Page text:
The information that users can read in the PADD application appears to be the same that is hosted in the database on the official StarTrek.com website. The database entries are organized into categories, which include characters, species, vessels, places and episodes. It draws details from all canonical Star Trek sources, including the movies, television shows and animated series.The breadth of the database is fairly impressive — it has entries on a wide range of topics, including some that are highly obscure or only mentioned in passing during the series. For example, there is an entry about coffee (they still drink copious amounts of it in the 24th century, especially Captain Janeway) and Bob Hope (a favorite of the 22nd-century Enterprise crew).
In addition to information about the Star Trek universe, the database also has entries about actors, writers and other people who were involved in the making of the show. This is useful if you happen to be watching Total Recall and want to check the entry about Marc Alaimo to confirm your suspicion that your favorite Cardassian megalomaniac is in the ’90s Schwarzenegger flick. Seriously, Gul Dukat and Captain Jellico (Senator Kinsey, for the Gaters) appearing in the same movie is more than a little bit creepy.
You can download the PADD app in the App Store.
Adapted from WM
Bluezone has released Robotic Division, a collection of sci-fi sound effects.
Robotic Division: Sci-Fi Sound Effects’ has been designed to offer you the ultimate robotic sound library, with extremely great precision for sounds, either in dynamic or stereo width.
Including mechanical robotic modern sounds, futuristic communications, textured outer space ambiences, heavy impacts and tension raising, this sample pack take your creativity to the next level.
‘Robotic Division: Sci-Fi Sound Effects’ is an overdose of 243 powerful samples including ascending and descending frequencies, robot malfunctions, transformations and more.
Robotic Division is available to purchase for €16.95 EUR.
“A delicate Sci fi Ambient drone. This is part of a 36 piece soundbank I have created to be used in Scapes, lurker and graincube. I’m thinking about making the Nki and reaktor map available once I find a decent online host to post on. You can listen to the rest of the samples on my soundcloud page.”
Altair 4 – The SciFi Sounds Lab
is for spacey & wobbly stuff, drones and scapes i.e SciFi FX-sounds, and it is quite good at doing bell like sounds too.
The movie Forbidden Planet from 1956 being the first movie with a complete electronic soundtrack (by Louis and Bebe Barron) using sounds that could have been done with this plug.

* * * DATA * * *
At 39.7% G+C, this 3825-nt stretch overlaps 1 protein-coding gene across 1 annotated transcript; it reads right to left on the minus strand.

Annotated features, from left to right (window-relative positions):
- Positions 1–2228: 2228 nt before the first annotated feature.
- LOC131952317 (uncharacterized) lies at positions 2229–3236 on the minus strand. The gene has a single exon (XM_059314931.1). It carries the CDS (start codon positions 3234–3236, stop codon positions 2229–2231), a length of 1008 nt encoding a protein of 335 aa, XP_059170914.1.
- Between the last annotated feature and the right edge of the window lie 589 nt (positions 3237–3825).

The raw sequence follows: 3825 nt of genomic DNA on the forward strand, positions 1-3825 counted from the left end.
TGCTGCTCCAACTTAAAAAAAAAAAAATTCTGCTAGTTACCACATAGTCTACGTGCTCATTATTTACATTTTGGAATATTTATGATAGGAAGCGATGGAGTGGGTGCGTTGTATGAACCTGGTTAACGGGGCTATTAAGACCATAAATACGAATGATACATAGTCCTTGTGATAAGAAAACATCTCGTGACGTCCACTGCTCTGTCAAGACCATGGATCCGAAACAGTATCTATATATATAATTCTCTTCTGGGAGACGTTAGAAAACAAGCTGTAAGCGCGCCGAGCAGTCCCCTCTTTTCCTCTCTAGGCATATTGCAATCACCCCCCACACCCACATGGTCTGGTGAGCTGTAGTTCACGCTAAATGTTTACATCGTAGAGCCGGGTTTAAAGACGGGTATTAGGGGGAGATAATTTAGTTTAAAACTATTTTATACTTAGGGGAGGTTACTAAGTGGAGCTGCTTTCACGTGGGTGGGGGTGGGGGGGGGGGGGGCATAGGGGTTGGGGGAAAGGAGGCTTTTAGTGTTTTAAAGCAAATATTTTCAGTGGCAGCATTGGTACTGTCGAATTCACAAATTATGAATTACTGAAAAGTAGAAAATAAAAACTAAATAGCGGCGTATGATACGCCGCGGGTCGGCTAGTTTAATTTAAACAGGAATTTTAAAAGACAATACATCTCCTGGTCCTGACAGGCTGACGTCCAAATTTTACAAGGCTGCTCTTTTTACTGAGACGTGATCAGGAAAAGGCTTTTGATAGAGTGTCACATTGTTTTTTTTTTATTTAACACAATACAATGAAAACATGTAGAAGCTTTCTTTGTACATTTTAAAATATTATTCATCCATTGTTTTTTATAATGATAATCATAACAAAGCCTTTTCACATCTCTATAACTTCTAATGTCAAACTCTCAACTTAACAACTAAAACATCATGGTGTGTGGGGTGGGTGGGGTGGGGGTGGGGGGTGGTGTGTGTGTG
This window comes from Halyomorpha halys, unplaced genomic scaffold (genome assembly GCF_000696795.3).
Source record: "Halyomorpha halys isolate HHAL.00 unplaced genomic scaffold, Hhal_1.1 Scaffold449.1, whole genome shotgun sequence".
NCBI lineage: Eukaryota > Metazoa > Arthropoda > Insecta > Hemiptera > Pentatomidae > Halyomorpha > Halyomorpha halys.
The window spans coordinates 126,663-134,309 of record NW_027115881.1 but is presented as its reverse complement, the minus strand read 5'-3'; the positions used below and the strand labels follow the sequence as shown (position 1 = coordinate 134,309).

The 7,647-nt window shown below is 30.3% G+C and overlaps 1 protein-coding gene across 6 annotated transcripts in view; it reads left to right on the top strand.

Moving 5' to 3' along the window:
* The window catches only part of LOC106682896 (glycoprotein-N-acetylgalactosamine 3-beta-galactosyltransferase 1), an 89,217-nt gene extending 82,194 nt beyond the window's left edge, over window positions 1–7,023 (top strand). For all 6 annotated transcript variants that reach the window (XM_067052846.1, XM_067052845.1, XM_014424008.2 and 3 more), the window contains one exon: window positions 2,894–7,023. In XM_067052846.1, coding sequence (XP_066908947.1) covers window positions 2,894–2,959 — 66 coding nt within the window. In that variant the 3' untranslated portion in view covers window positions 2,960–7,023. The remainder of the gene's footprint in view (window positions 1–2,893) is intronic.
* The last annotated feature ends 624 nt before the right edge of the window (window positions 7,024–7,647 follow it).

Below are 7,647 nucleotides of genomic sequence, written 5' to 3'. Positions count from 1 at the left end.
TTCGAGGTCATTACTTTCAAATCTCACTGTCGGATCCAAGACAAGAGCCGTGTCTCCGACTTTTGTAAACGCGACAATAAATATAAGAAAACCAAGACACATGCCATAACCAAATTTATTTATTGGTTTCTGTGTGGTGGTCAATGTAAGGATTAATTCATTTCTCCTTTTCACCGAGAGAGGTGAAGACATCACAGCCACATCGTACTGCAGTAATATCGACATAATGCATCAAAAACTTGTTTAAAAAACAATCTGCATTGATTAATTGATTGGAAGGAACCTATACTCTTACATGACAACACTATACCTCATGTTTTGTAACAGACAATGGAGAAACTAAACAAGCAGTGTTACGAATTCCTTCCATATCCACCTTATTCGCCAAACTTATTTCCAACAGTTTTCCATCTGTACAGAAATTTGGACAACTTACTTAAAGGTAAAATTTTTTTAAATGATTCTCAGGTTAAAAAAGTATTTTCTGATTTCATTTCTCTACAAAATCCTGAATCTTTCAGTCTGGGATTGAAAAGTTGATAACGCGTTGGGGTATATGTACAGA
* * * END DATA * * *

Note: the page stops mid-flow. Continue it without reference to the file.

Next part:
“This instrument does do a lot of the things the Barron’s did with their circuitry albeit a lot easier”.
“It makes sciFi sounds & noises and everybody will reminiscent to a old soundlaboratory of the 50/60ties”.
Anyway Altair 4 puts it to a modern level.
- 2 oscillators with two soundsources with one (B) driving the other (A) to resonate; each oscillator with three mod inputs and extensive control options
- 3 LFO: L1 (7 waves) with key restart on first key pressed, L2 (8 waves) and phase modulation,- L3 (7 waves) with optional modulation by sub LFO;
- 2 hidden LFO: L12 = mix of L1 and L2, L13 = mix of L1 and L3;
- 1 Sample & Hold (6 modes);
- 1 VCA with AR EG (with pan for undelayed sound at Rev section);
- 1 Main Volume with level control: fixed, Velocity, and even Aftertouch, or Wheel;
- 1 Delay (bpm synced) and dedicated pan
- 1 Bass Boost
- 1 Reverb with predelay
- 1 Hold button to hold last played key
- 1 Joypad with 3 balls to control 6 destinations
Altair 4 will be available “soon” for 19 Euro, as introductionary offer until May, 15th 2011. The regular price will be 29 Euro. A demo version is now available.
For all you TRON fans out there
Explore the sound and music of “TRON LEGACY”, the long awaited sequel continuing the adventures through the world inside your computer.
The sound team behind the film will take you behind-the-scenes of the science fiction epic, presenting special excerpts from the movie. Watch how the sound team approached various elements of the mix and edit while they tell you the stories behind them.
Guiding you through their digital realms will be Supervising Sound Editor Gwen Whittle, Sound Designer Steve Boeddeker, Music Supervisor Jason Bentley, Re-recording mixer Gary Rizzo, and Film Editor James Haygood, ACE.
Filmed on January 12, 2011 at the Walt Disney Studios, Burbank, CA.
So I guess there is a good chance you will meet with both aliens and Daft Punk in Sweden this winter
Disney’s ‘Tron Legacy’ inspired Room at the 21st Ice Hotel, Arctic Sweden. Designed and Built by Ben Rousseau and Ian Douglas – Jones